March 26, 2020
Dear Colorado Law Students and Faculty,
I’m writing to follow up on the message you just received from CU Boulder Provost Russell Moore announcing changes to grading this semester. I want to reinforce that the law school is adopting an alternative grading system for this semester that is similar in spirit to but distinct from the optional Pass/Fail grading system that will apply to other units on campus. As you know, in recent days the law school administration sought faculty and student input on moving to an alternative grading system for this semester given the current circumstances. Thanks to all those who gave input during this process. After considering your input, we proposed, and the Provost approved, the following grading system for the law school for this semester:
All Law courses will be graded on a Credit/No-Credit (CR/NC) basis in spring 2020. A CR grade is equivalent to a Pass in Law’s normal grading system. The NC grade is to be assigned to those students not performing sufficiently, in the judgment of the instructor, to receive credit for the course.
Unlike the Pass/Fail grading announced for other campus units, Credit/No-Credit grading is mandatory, not optional, for all law school courses. It is important to note that an NC does not affect GPA. On the other hand, a student receiving an NC will not get credit for the course counting toward graduation. Additionally, any student receiving an NC for a required course will have to retake that course.
We recognize that this solution is not optimal for all, but in our view it is both compassionate and fair, given the current circumstances. I note that this solution is in line with the preferences expressed by the vast majority of students in the survey we took, and it serves many of the concerns expressed by members of the faculty. For those students who have been working diligently to improve your GPA this semester, please be assured that your professors notice excellence and individual efforts at improvement, and they are encouraged to provide letters of reference reflecting strong performance and marked improvement where deserved. It may further reassure students to know that many, if not most, law schools across the country are moving to alternative grading systems for this semester, and employers will no doubt be aware of that.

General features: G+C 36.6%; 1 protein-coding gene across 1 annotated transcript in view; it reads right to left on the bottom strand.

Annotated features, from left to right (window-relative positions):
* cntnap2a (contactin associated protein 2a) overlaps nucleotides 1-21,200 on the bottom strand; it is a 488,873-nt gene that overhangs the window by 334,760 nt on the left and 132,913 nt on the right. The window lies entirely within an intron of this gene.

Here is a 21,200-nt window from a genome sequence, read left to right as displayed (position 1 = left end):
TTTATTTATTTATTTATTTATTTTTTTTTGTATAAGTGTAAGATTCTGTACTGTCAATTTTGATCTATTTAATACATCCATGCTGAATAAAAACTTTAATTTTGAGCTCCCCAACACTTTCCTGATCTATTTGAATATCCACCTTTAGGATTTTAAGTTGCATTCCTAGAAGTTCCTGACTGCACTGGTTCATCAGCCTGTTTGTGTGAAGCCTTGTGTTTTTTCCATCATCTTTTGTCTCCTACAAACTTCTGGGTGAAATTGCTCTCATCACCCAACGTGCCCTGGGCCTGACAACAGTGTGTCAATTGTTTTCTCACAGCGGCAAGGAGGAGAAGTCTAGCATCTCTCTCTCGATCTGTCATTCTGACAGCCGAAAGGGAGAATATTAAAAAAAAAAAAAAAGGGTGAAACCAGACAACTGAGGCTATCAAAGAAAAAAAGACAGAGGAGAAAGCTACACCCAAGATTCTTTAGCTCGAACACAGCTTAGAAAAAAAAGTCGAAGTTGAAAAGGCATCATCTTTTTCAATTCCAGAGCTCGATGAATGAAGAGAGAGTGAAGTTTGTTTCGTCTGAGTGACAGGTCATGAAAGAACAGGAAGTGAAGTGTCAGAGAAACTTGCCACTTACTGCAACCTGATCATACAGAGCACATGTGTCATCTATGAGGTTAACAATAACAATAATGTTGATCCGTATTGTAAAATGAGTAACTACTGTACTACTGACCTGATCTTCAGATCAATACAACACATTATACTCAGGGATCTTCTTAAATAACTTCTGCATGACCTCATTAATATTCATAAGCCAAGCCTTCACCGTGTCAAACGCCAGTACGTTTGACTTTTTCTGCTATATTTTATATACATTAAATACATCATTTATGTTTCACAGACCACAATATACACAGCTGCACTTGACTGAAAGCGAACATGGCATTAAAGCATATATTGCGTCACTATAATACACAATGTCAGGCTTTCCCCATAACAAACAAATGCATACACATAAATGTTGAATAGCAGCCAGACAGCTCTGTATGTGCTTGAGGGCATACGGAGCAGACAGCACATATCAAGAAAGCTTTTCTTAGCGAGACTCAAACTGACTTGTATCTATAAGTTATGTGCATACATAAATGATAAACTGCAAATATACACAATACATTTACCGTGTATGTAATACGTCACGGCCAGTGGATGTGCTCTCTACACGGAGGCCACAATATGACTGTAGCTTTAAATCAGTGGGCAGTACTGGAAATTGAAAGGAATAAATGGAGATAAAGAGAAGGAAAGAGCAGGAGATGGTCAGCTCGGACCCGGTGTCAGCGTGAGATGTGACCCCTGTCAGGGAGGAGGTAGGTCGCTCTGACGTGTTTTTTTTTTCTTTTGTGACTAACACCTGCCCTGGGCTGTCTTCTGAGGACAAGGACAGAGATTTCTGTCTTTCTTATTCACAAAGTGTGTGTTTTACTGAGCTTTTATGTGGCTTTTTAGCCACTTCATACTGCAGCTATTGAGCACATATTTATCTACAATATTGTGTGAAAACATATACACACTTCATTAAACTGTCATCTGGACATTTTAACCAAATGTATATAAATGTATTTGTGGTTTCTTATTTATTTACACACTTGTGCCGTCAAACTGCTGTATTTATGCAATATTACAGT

I know that students may still have questions about any changes in the administration of exams this semester. We have received faculty input on this issue as well and have developed guidance for the faculty. Faculty members are urged to communicate any changes in final exam administration in the coming days.
In the meanwhile, I hope the change to our grading system for this semester will allow students to put the issue of grades aside. I encourage students to engage, to the fullest extent you can, in your classes and with the material you are learning for learning’s sake. What you learn now will certainly make a difference later.
I know this is a difficult time for us all. I was moved by many of the comments that reached me through the student survey, emails, and faculty discussion, comments that reflected a wide array of difficulties as well as resiliency. It is that resiliency that will get us through this. I am very proud of all of you.
S. James Anaya
Dean and University Distinguished Professor